Electronic music producers want to be ahead of their time. That is the reason why the laptop/controller phenomenon happened. Yet some of us maintain the stunted growth of teenagers. This one time at band camp the collective producers that were Cologne Germany’s electronic underground set out to do battle royal… with almost no electricity. Yes, you read that correctly. We thought that “real” producers would be too “civilized” to compete using primarily batteries, and when it came to production we were straight gangster.
How gangster is gangster? Exhibit the following two facts:
Our microphone of choice was the internal one on a handheld microcassette recorder.
Our crew had already produced two sample CDs called Lofi Junkiez Volume 1 and Volume 2 for Wizoo, a German media company and there was even a track inspired by them called Another One Smokes the Dust.
Now, the phrase “battery operated devices” may conjure imagery of something rather lewd, that is if you’re a sexually
liberated aware being. But I digress…
In the spirit of carrying a Roland TB-303 and a Roland TR-606 into the woods with a bunch of C size batteries to jam out, we did what we knew best – threw a party… outside by the river in Cologne, Germany. We invited a couple thousand of our closest friends, and when the police showed up to say it was too loud across the river, they helped us turn the speakers around. No joke. The European scene was not like here in America. There were ten minute sets, and the only thing that was allowed to use electricity was your mixer. If things like this existed back then, then we were drinking way too much Reissdorf Koeslch (see image on the left) to be conscious of them. Don’t panic, there were (and still are) several devices out there that could (and still can) rise to this challenge. The first that I will focus on in this Confessions of a Hardware Junkie installment is a not-so-silent killer.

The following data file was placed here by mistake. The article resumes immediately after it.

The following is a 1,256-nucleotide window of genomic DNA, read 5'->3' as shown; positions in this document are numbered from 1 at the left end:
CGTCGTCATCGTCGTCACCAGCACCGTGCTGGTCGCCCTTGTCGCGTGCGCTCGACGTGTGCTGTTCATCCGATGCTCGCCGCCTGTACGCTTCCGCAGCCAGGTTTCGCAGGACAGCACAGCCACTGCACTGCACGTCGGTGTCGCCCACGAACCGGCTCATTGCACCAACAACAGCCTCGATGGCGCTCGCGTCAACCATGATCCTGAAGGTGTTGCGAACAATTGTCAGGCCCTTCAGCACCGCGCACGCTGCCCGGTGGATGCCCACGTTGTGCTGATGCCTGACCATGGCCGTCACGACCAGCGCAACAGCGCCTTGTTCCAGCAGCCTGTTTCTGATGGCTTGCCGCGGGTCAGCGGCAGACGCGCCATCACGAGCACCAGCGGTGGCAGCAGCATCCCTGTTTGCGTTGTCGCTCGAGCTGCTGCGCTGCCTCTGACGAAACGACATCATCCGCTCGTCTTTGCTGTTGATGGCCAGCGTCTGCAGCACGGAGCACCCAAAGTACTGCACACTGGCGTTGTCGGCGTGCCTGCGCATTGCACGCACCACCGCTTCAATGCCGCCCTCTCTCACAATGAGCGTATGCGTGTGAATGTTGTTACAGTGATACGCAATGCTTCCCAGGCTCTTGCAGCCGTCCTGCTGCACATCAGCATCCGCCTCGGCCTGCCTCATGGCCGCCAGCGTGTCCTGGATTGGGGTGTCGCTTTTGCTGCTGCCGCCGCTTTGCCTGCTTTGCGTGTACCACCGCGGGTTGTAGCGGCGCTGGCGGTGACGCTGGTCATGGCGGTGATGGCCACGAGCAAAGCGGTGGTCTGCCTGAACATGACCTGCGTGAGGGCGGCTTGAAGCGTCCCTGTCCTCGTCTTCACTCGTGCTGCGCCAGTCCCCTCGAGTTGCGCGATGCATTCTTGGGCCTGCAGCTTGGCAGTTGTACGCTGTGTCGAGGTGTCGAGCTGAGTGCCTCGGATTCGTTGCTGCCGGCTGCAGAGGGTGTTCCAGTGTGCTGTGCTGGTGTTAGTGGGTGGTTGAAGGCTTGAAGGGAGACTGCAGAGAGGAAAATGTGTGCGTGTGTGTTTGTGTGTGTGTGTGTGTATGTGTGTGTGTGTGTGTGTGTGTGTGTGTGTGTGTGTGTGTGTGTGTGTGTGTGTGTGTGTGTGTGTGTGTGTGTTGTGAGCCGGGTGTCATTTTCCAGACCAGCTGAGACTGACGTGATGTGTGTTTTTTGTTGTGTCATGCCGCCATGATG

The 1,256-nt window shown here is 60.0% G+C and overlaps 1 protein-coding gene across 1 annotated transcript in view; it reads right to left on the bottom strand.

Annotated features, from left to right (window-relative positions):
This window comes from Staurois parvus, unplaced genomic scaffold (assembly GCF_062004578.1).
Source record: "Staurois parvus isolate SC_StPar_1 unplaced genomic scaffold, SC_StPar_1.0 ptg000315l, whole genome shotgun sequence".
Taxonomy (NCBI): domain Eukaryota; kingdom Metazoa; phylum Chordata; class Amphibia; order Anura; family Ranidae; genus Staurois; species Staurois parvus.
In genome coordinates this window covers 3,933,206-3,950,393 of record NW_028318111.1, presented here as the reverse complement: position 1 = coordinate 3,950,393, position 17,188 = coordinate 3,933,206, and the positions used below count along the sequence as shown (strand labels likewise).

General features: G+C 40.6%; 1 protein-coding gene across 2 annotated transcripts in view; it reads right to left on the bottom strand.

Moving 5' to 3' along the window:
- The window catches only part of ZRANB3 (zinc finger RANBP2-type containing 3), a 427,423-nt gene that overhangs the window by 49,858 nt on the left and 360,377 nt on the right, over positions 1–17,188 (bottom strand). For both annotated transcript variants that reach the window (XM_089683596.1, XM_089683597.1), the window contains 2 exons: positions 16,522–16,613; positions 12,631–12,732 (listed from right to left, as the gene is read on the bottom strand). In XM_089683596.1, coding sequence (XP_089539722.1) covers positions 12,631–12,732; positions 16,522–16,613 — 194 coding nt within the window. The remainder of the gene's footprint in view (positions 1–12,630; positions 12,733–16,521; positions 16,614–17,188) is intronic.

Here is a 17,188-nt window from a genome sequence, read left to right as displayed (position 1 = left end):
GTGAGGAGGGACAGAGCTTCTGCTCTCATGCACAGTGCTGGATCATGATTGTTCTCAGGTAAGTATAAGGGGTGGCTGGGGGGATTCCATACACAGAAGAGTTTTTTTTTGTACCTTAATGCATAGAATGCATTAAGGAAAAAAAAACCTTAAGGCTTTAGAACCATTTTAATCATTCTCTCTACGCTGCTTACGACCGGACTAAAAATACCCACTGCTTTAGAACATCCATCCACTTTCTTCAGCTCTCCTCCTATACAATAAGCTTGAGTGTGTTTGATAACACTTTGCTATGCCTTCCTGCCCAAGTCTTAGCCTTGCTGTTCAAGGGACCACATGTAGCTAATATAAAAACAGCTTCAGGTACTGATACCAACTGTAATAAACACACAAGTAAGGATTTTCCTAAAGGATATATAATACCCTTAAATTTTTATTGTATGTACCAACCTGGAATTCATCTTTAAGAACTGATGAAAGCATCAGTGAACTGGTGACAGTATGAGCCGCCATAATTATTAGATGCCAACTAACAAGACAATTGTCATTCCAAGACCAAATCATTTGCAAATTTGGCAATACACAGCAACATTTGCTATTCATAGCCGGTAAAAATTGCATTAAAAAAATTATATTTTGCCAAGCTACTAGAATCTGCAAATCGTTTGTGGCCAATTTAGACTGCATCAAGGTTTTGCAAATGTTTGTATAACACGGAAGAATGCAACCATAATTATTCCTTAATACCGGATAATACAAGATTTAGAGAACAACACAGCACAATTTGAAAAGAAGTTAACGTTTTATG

The BOSS SP-202
The phrase sampler craze of the late 1990’s was a wonderful time to be a producer hardware junkie. The Boss SP-202 was one of the more popular… and a vocal sample powerhouse among other niceties. Here’s the rundown:
BPM Function – It just doesn’t work, or at least I was unable to get any loop to sync and maintain it’s groove for any functional length of time but no worries, the device still kicks ass.
Effects – There are many built right in. The ring modulator, pitch shift & time stretch are all very useful but not so with the horrible sounding low pass filter and nearly piss poor delay.
4MB SmartMedia Cards – Today, the mention of these might invoke a stroll down memory lane, but maxed out it could hold a ton of low bit vocal sounds. Hmm, very tasty. That is if you could memorize the standard and bizarre set of key functions to reload your banks on the fly while live on stage.
- Built In Microphone – Now this is where the real fun was at. Add together a battery operated recording device and a phrase sampler and what do you get? A tool with which to sample your friends’ voices prior to performing and then trigger back the things they said before the show, during the show. Flawless. Victory.